• Omega-3 supplements

We have no real scientific evidence that Omega-3 fatty acid- containing products really reduce shedding. But some people think they do. They seem to have so many other positive benefits to health that you may wish to try them for your pet.

  • Good General Health:

Pets in good general health shed less than those that are not. Anything that makes your pet scratch will increase the amount of hair you find around the house. The most common causes are flees and allergies.

  • Frequent Brushing:

Brushing your pet frequently with the proper comb will remove the problem of hair around the house. This is the low-tech solution. I find it best if I use a comb which has teeth imbeded in a rubber backing (slicker comb). Many that are sold have the teeth too widely spaced. There is a proper size for each pet.

Theses Suggestions comes from many sources…so I hope that they help!

Enjoy your Pet!

PET HAIR-Cleaning Tips

Hair on your pants from a loved animal could be very frustrating. It could also make you so annoyed with your pet that you would avoid them at all costs when you’re about to leave for a special occasion. It finds its way deep into carpets, furniture, and car upholstery as well. This article provides information on how to remove pet hair from clothing, carpeting and/or upholstery.

  • Weigh it down. Lightly dampen the palm of your hand. Wipe the pet hair off in a downward motion. The hair will ball up and stick to your damp hand. This works because the hair becomes wet, therefore heavier. This results in it being unable to fly back to your pants (or whatever surface you’re dealing with) in response to static electricity.
  • Barely dampen a clean, regular kitchen sponge. (Use a sponge mop if you’re removing pet hair from a low-pile carpet, in which case the floor should be thoroughly vacuumed first.) Rub the fabric, upholstery, or carpet with the sponge. The fur should roll up into clumps that you can pick off by hand.
  • Put on a latex glove. Rub the surface with it on. The pet hair should stick to your glove. This also works with rubber gloves or cloth gardening gloves with a rubber coating on the palm. A rubber bristle push broom can work in the same way on floors. Dampen the glove or rubber section of the glove for increased effectiveness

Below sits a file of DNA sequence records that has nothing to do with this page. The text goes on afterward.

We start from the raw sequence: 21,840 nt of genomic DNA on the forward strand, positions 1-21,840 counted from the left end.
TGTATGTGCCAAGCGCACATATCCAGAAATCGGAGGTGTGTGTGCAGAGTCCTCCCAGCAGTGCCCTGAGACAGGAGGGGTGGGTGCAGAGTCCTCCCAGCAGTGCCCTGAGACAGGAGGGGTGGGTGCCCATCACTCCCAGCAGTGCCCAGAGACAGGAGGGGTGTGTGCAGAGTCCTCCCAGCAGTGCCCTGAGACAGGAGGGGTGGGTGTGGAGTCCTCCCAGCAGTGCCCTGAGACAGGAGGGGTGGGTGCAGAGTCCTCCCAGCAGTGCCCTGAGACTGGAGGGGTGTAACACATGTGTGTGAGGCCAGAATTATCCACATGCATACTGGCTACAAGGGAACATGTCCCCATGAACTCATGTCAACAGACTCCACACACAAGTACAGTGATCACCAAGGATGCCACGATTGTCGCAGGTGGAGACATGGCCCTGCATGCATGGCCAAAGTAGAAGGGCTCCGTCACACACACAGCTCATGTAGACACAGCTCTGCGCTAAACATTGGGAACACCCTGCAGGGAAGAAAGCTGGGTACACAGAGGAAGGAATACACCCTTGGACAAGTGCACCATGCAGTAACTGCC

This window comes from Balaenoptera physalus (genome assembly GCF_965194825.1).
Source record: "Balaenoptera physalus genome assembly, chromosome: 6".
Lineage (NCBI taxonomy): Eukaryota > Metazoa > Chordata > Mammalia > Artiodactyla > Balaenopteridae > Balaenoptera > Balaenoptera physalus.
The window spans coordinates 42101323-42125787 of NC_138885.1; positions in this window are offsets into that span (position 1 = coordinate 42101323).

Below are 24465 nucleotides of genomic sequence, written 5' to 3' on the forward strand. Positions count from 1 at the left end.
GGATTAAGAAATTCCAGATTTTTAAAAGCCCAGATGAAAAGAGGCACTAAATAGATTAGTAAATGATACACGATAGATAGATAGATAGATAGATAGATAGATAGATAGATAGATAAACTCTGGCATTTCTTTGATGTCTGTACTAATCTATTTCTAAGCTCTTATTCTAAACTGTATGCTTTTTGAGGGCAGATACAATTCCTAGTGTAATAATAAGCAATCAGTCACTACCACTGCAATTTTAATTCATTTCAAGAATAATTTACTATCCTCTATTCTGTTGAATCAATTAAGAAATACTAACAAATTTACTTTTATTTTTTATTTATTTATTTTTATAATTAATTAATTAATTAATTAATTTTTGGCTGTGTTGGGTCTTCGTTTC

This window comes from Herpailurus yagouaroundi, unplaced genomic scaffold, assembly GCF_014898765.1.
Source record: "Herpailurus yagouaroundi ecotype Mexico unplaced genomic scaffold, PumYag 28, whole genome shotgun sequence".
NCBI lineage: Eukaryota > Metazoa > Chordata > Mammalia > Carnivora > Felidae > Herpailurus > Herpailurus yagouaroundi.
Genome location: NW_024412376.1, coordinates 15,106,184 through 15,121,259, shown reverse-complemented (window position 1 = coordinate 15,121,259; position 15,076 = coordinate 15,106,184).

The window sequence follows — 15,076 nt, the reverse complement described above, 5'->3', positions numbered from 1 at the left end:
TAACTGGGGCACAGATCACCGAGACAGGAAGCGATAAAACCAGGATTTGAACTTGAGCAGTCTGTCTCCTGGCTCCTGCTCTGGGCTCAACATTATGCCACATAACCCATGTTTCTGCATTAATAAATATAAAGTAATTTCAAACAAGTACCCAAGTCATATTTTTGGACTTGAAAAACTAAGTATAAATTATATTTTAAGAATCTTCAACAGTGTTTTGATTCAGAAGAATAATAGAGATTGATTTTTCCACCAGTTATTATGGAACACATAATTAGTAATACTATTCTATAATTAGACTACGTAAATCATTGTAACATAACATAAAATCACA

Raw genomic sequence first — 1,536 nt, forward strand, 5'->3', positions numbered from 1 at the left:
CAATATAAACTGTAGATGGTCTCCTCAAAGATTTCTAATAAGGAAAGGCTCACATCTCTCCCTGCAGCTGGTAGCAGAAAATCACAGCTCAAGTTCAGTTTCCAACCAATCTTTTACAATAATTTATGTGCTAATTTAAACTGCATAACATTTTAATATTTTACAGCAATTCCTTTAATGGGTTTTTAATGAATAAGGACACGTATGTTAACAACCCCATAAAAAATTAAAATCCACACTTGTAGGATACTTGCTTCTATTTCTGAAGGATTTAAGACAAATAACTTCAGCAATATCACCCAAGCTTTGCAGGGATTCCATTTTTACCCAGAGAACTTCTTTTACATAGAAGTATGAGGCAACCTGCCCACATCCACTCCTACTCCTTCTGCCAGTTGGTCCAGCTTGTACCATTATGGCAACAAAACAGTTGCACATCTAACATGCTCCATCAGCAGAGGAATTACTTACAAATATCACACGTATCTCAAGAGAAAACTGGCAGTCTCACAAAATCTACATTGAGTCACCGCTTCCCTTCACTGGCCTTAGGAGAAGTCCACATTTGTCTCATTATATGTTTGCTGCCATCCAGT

• Inflate a balloon and rub it across the surface that has pet hair on it. The static on the balloon’s surface will attract the hair (works on yours, too) which you can collect and then re-use the balloon to get more hair. GREAT FOR THE KIDS TO DO!
  • Rub hook-and-loop (e.g. Velcro) curlers on the surface to catch the hair. If the curler has a metal inner form, it can be bent to reach corners.
  • Apply fabric softener. A fabric softener sheet that normally goes in the dryer can be used to pick up pet hair. You can also mist the surface with a mixture of fabric softener and water to “prep” the area before removing the pet hair using any of the other methods.


Consider preventive measures.

Place your clothing in an area isolated from your pets.

Groom your pets regularly to reduce the amount of loose hair on them.


Rolling, sticky lint removers work, as does a piece of duct tape wrapped around your hand with the sticky side out, but after one swipe you must move onto the next piece, which is more wasteful than the above methods.

Use masking tape. It’s relatively cheap and you can tear off a piece, tape the ends together, and then rotate the tape while removing pet hair from clothing, etc.

Clothing can be put in a washing machine and into the dryer with a static sheet. Once it’s cleaned, hang it up. Be careful, though, because dark solid colors tend to spot (almost looks like grease spots) when they’re the only clothes in the dryer with a dryer sheet.

In the office, the sticky sided clear label holders shipping companies provide make an excellent hair removal glove.